Tuesday, 25 March 2014

Prog-rockers Yes wow Edmonton boomers


You wouldn’t have been able to fling a guitar pick at Monday night’s Yes concert without hitting a Baby Boomer who still has a copy of Close to the Edge lurking on his record shelf.

LURKING, I say! On a record shelf, what holds “records,” nestled betwixt Genesis, Emerson Lake and Palmer, Pink Floyd and all those other British progressive art-rockers who were so stoned that they decided mere rock ‘n’ roll was insufficient to express their magical hallucinations. No, this new music of the mind had to be bigger, grander, more symphonic, more intricate, with more extended arrangements than mere “songs,” these concept pieces arranged in movements like Beethoven symphonies and more complex than Beethoven besides. It had to be “progressive.” Now there’s a good name for it.

To prove the point, the Yes show of 2014 opened with the title track of Close to the Edge – all 19 convoluted minutes of it in four sections that spanned the gamut from atonal jazz to bluesy drones to neo-classical riffing at its most bombastic. It was a musical fever dream, a psychedelic journey, a musical adventure through space and time. Not just a pretty tune with four beats to a bar and three chords. Ha! How quaint that would be. No, to call Yes self-indulgent is to sell this band short. It would be like calling the Milky Way galaxy “big.”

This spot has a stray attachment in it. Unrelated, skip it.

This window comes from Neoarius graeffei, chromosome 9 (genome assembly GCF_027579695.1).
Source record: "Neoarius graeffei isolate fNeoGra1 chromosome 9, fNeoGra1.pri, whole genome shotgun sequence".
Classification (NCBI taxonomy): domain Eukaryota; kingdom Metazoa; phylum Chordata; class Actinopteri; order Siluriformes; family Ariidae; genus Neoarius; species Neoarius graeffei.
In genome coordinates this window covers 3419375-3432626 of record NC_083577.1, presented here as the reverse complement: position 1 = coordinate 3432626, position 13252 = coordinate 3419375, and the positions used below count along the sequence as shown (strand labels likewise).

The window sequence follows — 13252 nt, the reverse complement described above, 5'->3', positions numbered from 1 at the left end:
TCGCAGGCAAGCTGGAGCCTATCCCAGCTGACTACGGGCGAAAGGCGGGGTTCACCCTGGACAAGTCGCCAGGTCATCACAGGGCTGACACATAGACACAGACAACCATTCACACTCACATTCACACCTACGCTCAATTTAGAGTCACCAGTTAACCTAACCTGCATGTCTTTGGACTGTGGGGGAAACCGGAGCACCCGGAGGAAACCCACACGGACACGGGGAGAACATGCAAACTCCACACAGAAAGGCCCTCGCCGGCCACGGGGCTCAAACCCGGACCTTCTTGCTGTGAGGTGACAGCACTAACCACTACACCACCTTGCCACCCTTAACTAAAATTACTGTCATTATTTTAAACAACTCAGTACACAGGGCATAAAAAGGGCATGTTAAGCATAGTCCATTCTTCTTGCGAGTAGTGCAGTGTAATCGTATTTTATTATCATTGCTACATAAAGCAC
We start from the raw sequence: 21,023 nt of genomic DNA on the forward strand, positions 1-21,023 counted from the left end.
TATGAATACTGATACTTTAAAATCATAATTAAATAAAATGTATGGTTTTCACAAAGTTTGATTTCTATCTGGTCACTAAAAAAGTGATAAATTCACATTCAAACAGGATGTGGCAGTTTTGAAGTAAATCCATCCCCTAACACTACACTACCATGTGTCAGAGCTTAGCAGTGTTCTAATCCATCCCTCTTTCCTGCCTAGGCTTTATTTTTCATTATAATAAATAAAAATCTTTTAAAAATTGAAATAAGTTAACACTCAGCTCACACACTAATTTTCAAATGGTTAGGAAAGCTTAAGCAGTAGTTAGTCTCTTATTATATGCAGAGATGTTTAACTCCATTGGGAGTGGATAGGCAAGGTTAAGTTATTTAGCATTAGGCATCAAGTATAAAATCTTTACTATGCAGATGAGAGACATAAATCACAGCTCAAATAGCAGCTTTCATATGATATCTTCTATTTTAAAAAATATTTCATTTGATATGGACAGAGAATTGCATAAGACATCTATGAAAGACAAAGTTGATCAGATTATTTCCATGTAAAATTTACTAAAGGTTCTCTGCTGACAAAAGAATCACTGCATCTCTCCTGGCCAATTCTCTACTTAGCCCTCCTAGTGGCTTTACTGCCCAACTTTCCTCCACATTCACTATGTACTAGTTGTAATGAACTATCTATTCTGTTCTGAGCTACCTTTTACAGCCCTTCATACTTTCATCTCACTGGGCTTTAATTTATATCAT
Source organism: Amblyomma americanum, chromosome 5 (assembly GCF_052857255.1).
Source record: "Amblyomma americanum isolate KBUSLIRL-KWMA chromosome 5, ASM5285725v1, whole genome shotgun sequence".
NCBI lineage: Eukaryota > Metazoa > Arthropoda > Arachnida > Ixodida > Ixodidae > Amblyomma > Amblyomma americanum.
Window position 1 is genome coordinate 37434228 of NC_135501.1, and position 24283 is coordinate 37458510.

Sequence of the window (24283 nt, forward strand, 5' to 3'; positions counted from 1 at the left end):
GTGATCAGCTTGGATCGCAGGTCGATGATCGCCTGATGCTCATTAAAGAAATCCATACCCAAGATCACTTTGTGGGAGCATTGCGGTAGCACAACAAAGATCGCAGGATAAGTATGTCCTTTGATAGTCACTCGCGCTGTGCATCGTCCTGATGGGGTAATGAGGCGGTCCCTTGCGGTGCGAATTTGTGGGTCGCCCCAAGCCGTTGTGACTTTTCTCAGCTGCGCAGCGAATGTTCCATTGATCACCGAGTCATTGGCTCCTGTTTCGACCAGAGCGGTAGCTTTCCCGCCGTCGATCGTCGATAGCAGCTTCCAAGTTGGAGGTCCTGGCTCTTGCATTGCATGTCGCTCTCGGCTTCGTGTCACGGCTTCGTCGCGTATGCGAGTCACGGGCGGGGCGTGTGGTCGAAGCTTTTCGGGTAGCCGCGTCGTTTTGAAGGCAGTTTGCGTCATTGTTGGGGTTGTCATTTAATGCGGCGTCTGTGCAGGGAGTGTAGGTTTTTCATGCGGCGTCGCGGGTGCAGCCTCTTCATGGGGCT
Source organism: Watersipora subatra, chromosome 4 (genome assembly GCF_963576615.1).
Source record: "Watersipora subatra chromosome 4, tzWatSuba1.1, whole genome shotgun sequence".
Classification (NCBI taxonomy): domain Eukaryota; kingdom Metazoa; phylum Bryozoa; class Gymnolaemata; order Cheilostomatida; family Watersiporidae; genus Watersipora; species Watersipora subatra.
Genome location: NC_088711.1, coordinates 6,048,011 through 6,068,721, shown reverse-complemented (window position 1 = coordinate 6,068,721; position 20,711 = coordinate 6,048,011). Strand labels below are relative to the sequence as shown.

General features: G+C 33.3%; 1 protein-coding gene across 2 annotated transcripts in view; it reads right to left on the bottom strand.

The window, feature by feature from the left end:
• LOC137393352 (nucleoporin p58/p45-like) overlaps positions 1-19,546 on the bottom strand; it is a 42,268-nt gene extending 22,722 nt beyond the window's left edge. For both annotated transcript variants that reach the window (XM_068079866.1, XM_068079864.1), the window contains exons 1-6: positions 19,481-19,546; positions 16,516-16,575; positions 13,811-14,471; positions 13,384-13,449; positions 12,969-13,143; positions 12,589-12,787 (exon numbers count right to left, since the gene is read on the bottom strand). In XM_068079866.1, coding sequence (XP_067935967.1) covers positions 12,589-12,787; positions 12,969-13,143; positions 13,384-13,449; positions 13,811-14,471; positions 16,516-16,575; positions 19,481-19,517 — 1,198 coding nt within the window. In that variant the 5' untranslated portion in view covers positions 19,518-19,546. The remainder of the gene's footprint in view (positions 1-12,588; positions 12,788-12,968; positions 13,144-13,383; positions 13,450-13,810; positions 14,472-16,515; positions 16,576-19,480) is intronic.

Out of the entire English prog-rock pantheon to which North American counterparts barely hold a candle (Kansas excepted), Yes was – and is - probably the weirdest one of all. But they’re not dark in any way. The melodies are sweet. The sentiments expressed are gentle. Make love not war. We stand to lose all time a thousand answers. Make the white queen run so fast she hasn’t got time to make you a wife. You know, the usual. For while those outworldly album covers by Frank Frazetta made the band’s music seem better than it actually was, when you were at that point in the evening where you were pulling out the Yes records from your record shelf, you and your friends were probably aware that the LSD had finally taken effect.

Union (Standard DVD)
DVD - £9.99

Union (2CD)
2CD - £7.99

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The Lost Broadcasts
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